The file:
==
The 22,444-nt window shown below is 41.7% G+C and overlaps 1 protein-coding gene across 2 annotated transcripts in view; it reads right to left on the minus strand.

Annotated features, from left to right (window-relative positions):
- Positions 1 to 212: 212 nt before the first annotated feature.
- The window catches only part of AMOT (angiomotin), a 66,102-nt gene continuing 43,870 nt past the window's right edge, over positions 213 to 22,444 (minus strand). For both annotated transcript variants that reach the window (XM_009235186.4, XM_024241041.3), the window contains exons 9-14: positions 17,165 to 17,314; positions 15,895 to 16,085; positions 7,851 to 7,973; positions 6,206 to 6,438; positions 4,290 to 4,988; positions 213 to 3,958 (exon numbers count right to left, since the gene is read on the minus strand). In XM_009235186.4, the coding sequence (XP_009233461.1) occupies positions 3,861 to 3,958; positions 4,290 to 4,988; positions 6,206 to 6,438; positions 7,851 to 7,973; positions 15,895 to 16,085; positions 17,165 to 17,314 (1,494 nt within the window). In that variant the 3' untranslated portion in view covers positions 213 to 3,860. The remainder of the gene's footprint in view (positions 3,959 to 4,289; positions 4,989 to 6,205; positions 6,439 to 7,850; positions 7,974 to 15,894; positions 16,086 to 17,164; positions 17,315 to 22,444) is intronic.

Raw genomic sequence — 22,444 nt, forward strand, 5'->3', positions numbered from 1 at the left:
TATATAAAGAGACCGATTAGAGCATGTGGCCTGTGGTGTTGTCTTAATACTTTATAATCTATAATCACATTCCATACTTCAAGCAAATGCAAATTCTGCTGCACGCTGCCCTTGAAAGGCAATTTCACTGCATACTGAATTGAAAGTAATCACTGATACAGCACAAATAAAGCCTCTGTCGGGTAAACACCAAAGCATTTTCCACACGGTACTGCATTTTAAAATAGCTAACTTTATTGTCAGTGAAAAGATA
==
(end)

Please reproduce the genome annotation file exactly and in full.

The 22,444-nt window shown below is 41.7% G+C and overlaps 1 protein-coding gene across 2 annotated transcripts in view; it reads right to left on the minus strand.

Annotated features, from left to right (window-relative positions):
- Positions 1 to 212: 212 nt before the first annotated feature.
- The window catches only part of AMOT (angiomotin), a 66,102-nt gene continuing 43,870 nt past the window's right edge, over positions 213 to 22,444 (minus strand). For both annotated transcript variants that reach the window (XM_009235186.4, XM_024241041.3), the window contains exons 9-14: positions 17,165 to 17,314; positions 15,895 to 16,085; positions 7,851 to 7,973; positions 6,206 to 6,438; positions 4,290 to 4,988; positions 213 to 3,958 (exon numbers count right to left, since the gene is read on the minus strand). In XM_009235186.4, the coding sequence (XP_009233461.1) occupies positions 3,861 to 3,958; positions 4,290 to 4,988; positions 6,206 to 6,438; positions 7,851 to 7,973; positions 15,895 to 16,085; positions 17,165 to 17,314 (1,494 nt within the window). In that variant the 3' untranslated portion in view covers positions 213 to 3,860. The remainder of the gene's footprint in view (positions 3,959 to 4,289; positions 4,989 to 6,205; positions 6,439 to 7,850; positions 7,974 to 15,894; positions 16,086 to 17,164; positions 17,315 to 22,444) is intronic.

Raw genomic sequence — 22,444 nt, forward strand, 5'->3', positions numbered from 1 at the left:
TATATAAAGAGACCGATTAGAGCATGTGGCCTGTGGTGTTGTCTTAATACTTTATAATCTATAATCACATTCCATACTTCAAGCAAATGCAAATTCTGCTGCACGCTGCCCTTGAAAGGCAATTTCACTGCATACTGAATTGAAAGTAATCACTGATACAGCACAAATAAAGCCTCTGTCGGGTAAACACCAAAGCATTTTCCACACGGTACTGCATTTTAAAATAGCTAACTTTATTGTCAGTGAAAAGATA